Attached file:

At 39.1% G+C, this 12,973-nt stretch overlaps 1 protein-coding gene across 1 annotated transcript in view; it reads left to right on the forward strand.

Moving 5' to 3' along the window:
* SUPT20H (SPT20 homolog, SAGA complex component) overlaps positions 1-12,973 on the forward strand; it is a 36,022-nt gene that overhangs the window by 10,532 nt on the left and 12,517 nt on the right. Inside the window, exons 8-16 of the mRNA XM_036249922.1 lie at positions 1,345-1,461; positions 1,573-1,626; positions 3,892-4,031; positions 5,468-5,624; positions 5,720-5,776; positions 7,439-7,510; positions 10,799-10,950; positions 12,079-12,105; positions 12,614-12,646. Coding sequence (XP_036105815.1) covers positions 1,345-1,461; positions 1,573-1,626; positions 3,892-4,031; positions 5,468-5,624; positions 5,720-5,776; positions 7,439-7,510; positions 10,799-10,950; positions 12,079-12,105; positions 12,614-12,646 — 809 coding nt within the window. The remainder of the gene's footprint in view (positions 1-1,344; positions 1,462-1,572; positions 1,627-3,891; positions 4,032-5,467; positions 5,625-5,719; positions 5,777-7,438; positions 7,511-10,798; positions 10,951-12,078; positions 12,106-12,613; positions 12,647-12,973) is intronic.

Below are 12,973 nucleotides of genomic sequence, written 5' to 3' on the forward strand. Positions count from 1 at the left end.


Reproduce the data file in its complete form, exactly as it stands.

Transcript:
At 39.1% G+C, this 12,973-nt stretch overlaps 1 protein-coding gene across 1 annotated transcript in view; it reads left to right on the forward strand.

Moving 5' to 3' along the window:
* SUPT20H (SPT20 homolog, SAGA complex component) overlaps positions 1-12,973 on the forward strand; it is a 36,022-nt gene that overhangs the window by 10,532 nt on the left and 12,517 nt on the right. Inside the window, exons 8-16 of the mRNA XM_036249922.1 lie at positions 1,345-1,461; positions 1,573-1,626; positions 3,892-4,031; positions 5,468-5,624; positions 5,720-5,776; positions 7,439-7,510; positions 10,799-10,950; positions 12,079-12,105; positions 12,614-12,646. Coding sequence (XP_036105815.1) covers positions 1,345-1,461; positions 1,573-1,626; positions 3,892-4,031; positions 5,468-5,624; positions 5,720-5,776; positions 7,439-7,510; positions 10,799-10,950; positions 12,079-12,105; positions 12,614-12,646 — 809 coding nt within the window. The remainder of the gene's footprint in view (positions 1-1,344; positions 1,462-1,572; positions 1,627-3,891; positions 4,032-5,467; positions 5,625-5,719; positions 5,777-7,438; positions 7,511-10,798; positions 10,951-12,078; positions 12,106-12,613; positions 12,647-12,973) is intronic.

Below are 12,973 nucleotides of genomic sequence, written 5' to 3' on the forward strand. Positions count from 1 at the left end.